NASCAR takes over Valley
CORKY CAPRARA, with United Striping 101 out of Penngrove, paints the traditional track logo at Sonoma Raceway in preparation for this weekend’s NASCAR Sprint Cup race Sunday.
OK, it wasn’t a true NASCAR ride; it was a training mule with a passenger seat and it only had 700 horsepower, which meant that when Dave Smith dropped the hammer and pushed the beast into the former Infineon Raceway’s (just can’t quite stop saying it) turn 2, my heart did not entirely stop beating and my vertebral column was not terminally flattened by the G-forces. Breathing was a bit of a challenge, though.
But while we weren’t approaching the ridiculous velocities of the actual NASCAR Sprint Cup Series cars that will take to the track this weekend, with 850 horsepower and enough torque to twist a tree in half, Dave’s ride was wicked enough, set up for the express purpose of teaching NASCAR drivers how to run a road course.
As we rocketed through 2 and headed for the down-up-down roller coaster of turns 3, 3a and 4, I wondered if this is how Danica Patrick, the former queen of Indy Car racing and now a NASCAR newbie, had learned to handle these 3,450-pound monsters after a career in open-wheeled cars that weigh a solid ton less.
And as the cockpit heat began to slowly baste me inside my quilted, fireproof, Nomex racing suit, I wondered how a woman of Patrick’s modest stature would be able to handle the brutal forces generated by this motorized bull, when an Indy car is more like a turbocharged gazelle.
Alas, we won’t be able to witness the answer to that question since Patrick doesn’t have Sonoma on her 2012 NASCAR dance card, and she’s only running a handful of Sprint Cup races while she acclimatizes herself to the nuances of copious sheet metal and the bump-and-grind tactics of what are euphemistically referred to as “stock” cars. Most of Patrick’s 2012 NASCAR track time will be in the second-tier Nationwide Series where the speeds and the level of competition are a small but significant fraction less severe.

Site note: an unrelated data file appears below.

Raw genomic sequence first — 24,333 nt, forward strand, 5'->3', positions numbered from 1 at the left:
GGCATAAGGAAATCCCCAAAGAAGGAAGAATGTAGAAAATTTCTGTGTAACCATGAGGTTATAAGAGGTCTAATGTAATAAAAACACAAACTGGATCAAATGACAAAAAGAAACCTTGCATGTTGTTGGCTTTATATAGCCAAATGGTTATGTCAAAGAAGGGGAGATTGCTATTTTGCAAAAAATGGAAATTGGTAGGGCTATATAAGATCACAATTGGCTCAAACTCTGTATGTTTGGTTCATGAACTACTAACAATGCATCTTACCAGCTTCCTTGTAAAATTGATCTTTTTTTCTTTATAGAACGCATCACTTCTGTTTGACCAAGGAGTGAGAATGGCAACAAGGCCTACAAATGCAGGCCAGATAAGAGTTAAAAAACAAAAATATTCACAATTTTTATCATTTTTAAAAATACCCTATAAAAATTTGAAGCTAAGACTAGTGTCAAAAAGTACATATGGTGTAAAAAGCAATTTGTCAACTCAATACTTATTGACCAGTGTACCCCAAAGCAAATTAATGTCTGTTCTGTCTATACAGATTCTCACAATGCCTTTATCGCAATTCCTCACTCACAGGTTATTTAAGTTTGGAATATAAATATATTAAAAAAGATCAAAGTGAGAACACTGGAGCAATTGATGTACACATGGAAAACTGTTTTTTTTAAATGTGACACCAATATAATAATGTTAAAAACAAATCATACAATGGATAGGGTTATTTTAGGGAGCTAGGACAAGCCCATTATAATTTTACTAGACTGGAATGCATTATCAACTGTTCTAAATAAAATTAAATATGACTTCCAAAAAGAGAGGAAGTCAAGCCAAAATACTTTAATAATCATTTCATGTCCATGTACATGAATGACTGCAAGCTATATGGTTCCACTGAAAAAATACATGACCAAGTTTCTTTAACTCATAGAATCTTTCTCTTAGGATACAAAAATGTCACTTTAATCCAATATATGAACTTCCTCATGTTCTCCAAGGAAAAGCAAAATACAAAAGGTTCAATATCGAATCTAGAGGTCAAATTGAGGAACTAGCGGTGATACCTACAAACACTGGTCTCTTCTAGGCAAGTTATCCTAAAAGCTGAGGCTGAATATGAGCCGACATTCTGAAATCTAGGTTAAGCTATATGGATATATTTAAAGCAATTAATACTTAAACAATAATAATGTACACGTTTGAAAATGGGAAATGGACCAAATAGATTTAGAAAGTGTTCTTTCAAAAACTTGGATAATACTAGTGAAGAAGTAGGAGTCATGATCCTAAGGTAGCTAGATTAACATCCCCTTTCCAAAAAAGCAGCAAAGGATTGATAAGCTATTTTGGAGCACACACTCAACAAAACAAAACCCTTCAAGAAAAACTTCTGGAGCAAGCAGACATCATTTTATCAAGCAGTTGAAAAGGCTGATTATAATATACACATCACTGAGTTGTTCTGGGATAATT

Real NASCAR fans – as opposed to the merely curious who view NASCAR racing with the same interest they have in watching large trucks collide or seeing catapults fling pianos – will be eager to find out how former local icon and fading golden boy Jeff Gordon does in his attempt to win an unprecedented seventh Sonoma race. Gordon, who has set numerous NASCAR records, appears to be on the backside of his career, although he is perpetually in contention against younger, and possibly hungrier, drivers.
Other fans seem to descend on the Sears Point site – and its companion 50 Acres RV park – just to drink extremely expensive beer, roast too much bare skin to a painful pink and ogle the hardware (cars) and the softwear (young women in modest amounts of clothing).
There will, of course, be the usual aerobatic jet planes, the military color guard, the vendors with every aftermarket car part, T-shirt, cap, cozy and even toy cars.
But the racing is front-and-center and is, whether you’re a race fan or not, some of the more exciting motorized competition on the planet. Unlike Indy car racing, which is Miles Davis to NASCAR’s Dwight Yoakim, NASCAR races are visceral, physical and full-contact. In an Indy car race at Sonoma, the lead will change three or four times if you’re lucky and contact typically knocks you out of the race. A start to finish procession is not unheard of.
NASCAR races, on the other hand, involve a kaleidoscope or lead changes and it’s rarely clear until the final lap who’s going to win in what kind of shape. There’s so much contact that missing body parts are almost de rigueur.
Rotating around turn 7, Dave lifts the inside tires completely over the curb and then floors it heading into the esses. The Gs compress my face and I will myself to breathe. I know he’ll be out here on Saturday competing in the Pick-n-Pull Racing to Stop Hunger 200 Pro Series West event, so I figure these are good practice laps for him. But then he does an unexpected downshift, drops into the exit chute and unwinds into the pit lane.
It’s too late to protest. Others are waiting in line. But Dave, really, you stiffed me on a NASCAR lap. I’m taking your IOU. Maybe next year?
For more meaningful details on the weekend’s motoring menu, see the NASCAR story in Sports.